Dietrich joined up, and has remained active in the group since then. Read more at The Reading Eagle →
State legislators representing Berks County react to Gov. Tom Corbett’s decision not to appeal a federal court’s decision allowing gay marriages in Pennsylvania.
Sen. Judy Schwank, Ruscombmanor Democrat: “I hope that this is not just a simple political calculation by the Governor, but that it really is a sincere understanding that this is a matter of fundamental human and civil rights. I would agree that the right decision is to not appeal the ruling.” Read more at The Reading Eagle →
Community action groups concerned about heroin use in the Kutztown area will meet May 29 at 7 p.m. in the Kutztown High School auditorium.
At an April 21 meeting of the Kutztown Community Substance Abuse Task Force, organizers formed volunteer groups to focus on various aspects of illegal drug use.
Topics the groups will focus on include funding, community resources, education, policy review and public relations. Read more at The Reading Eagle →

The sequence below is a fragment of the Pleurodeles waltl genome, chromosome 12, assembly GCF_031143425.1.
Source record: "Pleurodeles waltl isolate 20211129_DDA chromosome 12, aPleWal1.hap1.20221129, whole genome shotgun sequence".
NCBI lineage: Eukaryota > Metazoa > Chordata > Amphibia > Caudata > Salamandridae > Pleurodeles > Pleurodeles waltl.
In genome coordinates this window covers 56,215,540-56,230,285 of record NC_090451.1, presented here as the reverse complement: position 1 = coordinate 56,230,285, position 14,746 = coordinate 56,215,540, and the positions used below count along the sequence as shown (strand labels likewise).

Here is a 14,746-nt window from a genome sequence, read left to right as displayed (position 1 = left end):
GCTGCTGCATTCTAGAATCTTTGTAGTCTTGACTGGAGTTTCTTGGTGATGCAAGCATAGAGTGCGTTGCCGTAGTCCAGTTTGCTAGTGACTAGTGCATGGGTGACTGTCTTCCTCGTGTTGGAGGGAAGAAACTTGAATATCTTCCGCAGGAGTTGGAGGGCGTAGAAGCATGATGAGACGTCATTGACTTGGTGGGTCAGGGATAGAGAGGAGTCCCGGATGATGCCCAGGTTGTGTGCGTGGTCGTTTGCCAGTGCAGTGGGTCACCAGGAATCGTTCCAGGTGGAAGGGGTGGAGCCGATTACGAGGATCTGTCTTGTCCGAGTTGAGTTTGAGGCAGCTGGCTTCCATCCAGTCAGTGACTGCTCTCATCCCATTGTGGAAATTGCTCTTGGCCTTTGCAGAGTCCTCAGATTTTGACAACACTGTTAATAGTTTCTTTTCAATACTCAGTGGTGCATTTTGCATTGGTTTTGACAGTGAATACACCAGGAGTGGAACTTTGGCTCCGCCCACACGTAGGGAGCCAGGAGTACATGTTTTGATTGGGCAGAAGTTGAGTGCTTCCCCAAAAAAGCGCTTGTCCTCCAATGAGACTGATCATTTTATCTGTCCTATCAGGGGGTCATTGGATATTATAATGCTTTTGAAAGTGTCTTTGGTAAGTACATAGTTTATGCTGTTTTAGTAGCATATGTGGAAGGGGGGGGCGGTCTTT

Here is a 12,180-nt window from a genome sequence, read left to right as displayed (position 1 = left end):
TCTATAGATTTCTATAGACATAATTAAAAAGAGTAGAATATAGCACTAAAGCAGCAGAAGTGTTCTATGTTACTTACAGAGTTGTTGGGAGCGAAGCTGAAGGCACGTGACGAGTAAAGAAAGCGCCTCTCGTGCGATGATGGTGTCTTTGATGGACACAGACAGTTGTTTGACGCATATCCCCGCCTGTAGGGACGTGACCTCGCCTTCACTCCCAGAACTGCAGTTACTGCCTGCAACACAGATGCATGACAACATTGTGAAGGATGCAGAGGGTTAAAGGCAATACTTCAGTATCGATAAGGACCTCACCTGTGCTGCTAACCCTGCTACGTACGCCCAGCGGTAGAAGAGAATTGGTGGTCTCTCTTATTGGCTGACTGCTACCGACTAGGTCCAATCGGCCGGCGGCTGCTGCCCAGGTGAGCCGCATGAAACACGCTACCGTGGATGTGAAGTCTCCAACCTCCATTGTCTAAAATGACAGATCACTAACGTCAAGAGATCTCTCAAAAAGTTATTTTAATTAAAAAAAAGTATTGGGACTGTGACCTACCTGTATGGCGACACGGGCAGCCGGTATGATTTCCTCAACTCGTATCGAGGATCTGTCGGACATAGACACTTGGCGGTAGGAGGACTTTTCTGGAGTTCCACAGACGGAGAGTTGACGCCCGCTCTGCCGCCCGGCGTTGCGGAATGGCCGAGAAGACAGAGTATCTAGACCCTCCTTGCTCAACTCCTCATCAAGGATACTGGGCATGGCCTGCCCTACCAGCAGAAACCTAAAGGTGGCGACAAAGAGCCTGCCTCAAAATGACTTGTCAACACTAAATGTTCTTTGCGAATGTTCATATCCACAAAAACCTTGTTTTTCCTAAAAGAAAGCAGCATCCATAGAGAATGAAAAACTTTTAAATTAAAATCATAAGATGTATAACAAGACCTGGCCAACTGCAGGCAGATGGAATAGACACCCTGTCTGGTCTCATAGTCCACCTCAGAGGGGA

The numbers are showing an economic recovery nationally and in Berks County.
How Reading and Berks are to take advantage of it was a topic of discussion for about 50 business and community leaders Wednesday at Stokesay Castle.
The Reading Eagle and Business Weekly presented the forum, which was moderated by Peter D. Barbey, president and CEO of Reading Eagle Company. The focus of the event was an economic forecast report published May 6 in Business Weekly. Read more at The Reading Eagle →
Kaylah Garcia works hard at her craft.
According to her orchestra teacher, the fourth-grader at 13th & Union Elementary School practices more than anyone else. And all that work paid off with an invitation to the All-City Elementary Orchestra.
It also earned her something else – a new violin.